“The documents and facts presented in They Fought the Good Fight: Orestes Brownson and Father Feeney, speak for themselves, not only illuminating the similarity of “liberal Catholicism,” “Americanism,” and post-conciliar “neo-Modernism,” viz. a willingness to compromise on doctrine for the sake of friendship, which in every instance postulates a repudiation in principle or practice of the axiom extra ecclesiam nulla salus, and a minimization of devotion to Our Lady as Mediatrix of All Graces. Not all the problems of the Church in the USA began after the Council.”
-Father Peter Fehlner, O. F. M., Conv. “Besides being informative, orthodox, and well-written, They Fought the Good Fight is also quite inspirational.”
-Father James McCurry, O. F. M., Conv

 

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John Haffert, 265 pages, Paper Back

John Haffert - 265 pages - 5" x 8"- PB

Originally printed in 1940. Imprimatur and Nihil Obstat. From the Preface by Msgr. Fulton J. Sheen: "Mr. Haffert has in a masterly way laid bare the solid foundations upon which this [Brown Scapular] devotion reposes. His case is so strikingly presented that to challenge this devotion is to challenge to some extent, the tradition and authority of the Church." The Scapular Promise of Our Lady is: "Whosoever dies clothed in this shall never suffer eternal fire." Pope Pius IX said, "this extraordinary gift of the Scapular brings its great usefulness not only to the Carmelite Family of Mary but also to all the rest of the faithful who wish, affiliated to that Family, to follow Mary with a very special devotion." The book contains 15 chapters, including, The Origin of the Promise, Meaning of the Promise, Historicity of the Promise, How the Promise is Kept, Scapular Prayer and Communication of Benefits, and much more. This is the most complete book on the subject we have seen. It gives many examples of the powerful protection one gets from the Scapular and that protection is in great need today.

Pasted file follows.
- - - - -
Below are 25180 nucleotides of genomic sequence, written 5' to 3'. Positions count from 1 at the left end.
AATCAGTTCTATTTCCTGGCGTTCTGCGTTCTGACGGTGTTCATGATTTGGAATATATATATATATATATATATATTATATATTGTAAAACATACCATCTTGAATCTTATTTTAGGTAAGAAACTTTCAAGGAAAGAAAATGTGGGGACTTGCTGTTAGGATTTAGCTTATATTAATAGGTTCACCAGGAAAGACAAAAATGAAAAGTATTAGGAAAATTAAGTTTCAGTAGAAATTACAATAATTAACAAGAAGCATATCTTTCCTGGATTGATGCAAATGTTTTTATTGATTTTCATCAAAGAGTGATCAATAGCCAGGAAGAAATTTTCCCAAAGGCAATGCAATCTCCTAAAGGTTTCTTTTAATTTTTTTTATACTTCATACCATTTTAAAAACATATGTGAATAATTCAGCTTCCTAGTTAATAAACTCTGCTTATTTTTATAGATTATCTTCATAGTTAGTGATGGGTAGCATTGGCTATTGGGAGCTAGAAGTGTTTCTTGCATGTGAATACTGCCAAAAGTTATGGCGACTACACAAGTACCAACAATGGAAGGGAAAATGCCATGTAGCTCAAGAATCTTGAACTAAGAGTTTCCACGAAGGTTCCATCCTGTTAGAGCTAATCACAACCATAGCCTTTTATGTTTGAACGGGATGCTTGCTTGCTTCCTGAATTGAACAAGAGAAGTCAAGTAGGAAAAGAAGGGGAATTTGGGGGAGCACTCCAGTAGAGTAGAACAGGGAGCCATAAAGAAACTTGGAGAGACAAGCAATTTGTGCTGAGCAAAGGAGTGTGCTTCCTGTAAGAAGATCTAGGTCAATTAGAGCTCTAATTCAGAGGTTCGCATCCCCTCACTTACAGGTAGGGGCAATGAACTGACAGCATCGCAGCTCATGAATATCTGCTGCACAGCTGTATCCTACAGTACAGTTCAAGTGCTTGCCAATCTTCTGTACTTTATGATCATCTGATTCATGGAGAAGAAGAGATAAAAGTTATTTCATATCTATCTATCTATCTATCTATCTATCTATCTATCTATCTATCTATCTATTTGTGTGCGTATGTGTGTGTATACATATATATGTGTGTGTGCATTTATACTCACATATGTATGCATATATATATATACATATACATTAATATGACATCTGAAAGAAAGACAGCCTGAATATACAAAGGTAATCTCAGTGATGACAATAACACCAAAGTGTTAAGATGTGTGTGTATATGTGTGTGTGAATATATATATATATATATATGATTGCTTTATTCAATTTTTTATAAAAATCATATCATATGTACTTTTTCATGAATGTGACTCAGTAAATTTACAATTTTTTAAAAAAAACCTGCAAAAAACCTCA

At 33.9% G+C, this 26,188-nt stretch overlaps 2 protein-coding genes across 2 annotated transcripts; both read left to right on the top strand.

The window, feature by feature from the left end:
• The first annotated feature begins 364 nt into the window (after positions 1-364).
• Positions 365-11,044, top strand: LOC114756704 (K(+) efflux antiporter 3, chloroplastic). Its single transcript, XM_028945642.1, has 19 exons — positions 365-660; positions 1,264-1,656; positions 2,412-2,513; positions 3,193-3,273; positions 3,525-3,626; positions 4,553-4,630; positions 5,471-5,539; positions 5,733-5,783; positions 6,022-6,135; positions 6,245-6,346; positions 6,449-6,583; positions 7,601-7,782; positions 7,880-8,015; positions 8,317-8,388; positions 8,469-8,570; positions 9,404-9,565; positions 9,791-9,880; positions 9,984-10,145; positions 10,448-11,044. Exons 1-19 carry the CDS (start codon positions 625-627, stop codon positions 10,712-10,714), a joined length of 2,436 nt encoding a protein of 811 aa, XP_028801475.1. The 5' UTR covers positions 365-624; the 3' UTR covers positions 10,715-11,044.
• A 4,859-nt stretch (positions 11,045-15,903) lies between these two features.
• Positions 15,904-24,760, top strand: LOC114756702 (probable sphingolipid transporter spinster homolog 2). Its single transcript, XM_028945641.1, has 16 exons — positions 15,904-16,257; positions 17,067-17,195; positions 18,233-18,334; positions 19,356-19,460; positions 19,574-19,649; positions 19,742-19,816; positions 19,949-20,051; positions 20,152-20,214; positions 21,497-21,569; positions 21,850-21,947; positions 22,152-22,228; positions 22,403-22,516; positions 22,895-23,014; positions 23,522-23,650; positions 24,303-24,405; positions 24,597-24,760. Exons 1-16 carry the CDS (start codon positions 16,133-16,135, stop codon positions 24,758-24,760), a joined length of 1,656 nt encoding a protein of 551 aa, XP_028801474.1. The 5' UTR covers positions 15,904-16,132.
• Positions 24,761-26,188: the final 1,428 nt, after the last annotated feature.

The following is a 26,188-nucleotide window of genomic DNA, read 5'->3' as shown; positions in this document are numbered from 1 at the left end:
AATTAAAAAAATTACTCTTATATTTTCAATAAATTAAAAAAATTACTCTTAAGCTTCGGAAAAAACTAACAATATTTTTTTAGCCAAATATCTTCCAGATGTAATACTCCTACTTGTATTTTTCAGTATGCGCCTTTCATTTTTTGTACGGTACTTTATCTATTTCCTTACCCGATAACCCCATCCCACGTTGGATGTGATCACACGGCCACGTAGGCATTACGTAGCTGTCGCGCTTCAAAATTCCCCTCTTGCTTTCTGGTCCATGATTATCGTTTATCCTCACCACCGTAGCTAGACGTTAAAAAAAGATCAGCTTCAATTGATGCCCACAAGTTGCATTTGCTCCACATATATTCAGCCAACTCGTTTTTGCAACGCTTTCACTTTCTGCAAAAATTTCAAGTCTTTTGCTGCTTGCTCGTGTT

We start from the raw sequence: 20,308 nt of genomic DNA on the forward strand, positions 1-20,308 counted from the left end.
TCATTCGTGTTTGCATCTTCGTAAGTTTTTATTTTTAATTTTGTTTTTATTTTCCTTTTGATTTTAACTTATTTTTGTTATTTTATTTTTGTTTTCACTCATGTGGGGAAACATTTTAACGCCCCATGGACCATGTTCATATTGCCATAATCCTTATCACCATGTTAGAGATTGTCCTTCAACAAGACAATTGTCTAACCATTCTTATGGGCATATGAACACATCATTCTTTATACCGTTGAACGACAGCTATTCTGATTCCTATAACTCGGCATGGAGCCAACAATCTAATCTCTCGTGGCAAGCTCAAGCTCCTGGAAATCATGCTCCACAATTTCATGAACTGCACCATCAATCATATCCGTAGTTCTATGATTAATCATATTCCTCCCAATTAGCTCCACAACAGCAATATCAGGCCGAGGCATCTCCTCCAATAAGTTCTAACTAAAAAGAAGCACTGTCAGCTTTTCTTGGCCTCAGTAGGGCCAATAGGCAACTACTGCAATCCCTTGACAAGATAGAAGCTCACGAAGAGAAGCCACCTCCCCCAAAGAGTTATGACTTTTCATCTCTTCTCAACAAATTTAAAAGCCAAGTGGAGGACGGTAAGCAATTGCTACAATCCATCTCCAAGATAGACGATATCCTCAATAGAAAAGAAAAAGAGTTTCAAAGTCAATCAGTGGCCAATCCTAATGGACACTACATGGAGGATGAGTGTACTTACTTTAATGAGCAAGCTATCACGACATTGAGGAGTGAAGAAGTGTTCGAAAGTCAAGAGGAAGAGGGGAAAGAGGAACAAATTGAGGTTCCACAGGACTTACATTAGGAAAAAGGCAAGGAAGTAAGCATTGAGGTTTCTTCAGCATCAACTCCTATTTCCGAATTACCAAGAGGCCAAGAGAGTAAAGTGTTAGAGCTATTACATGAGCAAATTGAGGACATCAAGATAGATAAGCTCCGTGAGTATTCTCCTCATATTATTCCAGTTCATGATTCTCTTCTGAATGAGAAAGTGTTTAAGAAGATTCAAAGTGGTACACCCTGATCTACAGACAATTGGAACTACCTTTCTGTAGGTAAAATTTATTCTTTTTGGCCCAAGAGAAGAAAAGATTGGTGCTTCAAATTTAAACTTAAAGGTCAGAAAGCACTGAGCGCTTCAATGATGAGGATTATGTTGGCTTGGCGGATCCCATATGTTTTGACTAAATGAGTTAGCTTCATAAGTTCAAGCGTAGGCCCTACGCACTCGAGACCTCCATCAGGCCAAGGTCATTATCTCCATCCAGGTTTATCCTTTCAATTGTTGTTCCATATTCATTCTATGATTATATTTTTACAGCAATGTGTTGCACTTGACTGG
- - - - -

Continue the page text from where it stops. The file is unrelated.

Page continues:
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Hilaire Belloc Selected by John Edward Dineen, 320, Paperback

25 Essays Selected by John Edward Dineen - PB 320 pages

Joseph Hilaire Pierre René Belloc, 1870-1953, was born in France of a French Catholic Father and an English protestant mother. His mother later converted under the influence of Cardinal Manning, a good friend and mentor of Hilaire. His only sister, Marie (Belloc) Lowndes, was a fairly well-known writer like her brother Hilaire. Belloc’s father died young, leaving his widow in dire financial straits with two young children to support. They moved to England, and they settled in Slindon, West Sussex, where Belloc lived for most of his life.
Belloc was a prolific writer and seldom was employed in any other remunerative endeavor during his life, hence the constancy of his precarious financial condition. However he was rarely, if ever, destitute, since he was one of the most widely read writers of the 20th century in both England and America. On this side of the Atlantic he is best known for his political, economic, and historical works. As an essayist he is less well-known, but some think that it is as a poet and essayist that his name will be longest remembered.
These twenty-five exquisite essays, selected by John Edward Dineen, were first published as a collection in 1936 and are here offered to a new generation of American readers to savor.

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Hilaire Belloc, 302, Paperback

Hilaire Belloc - PB 302 Pages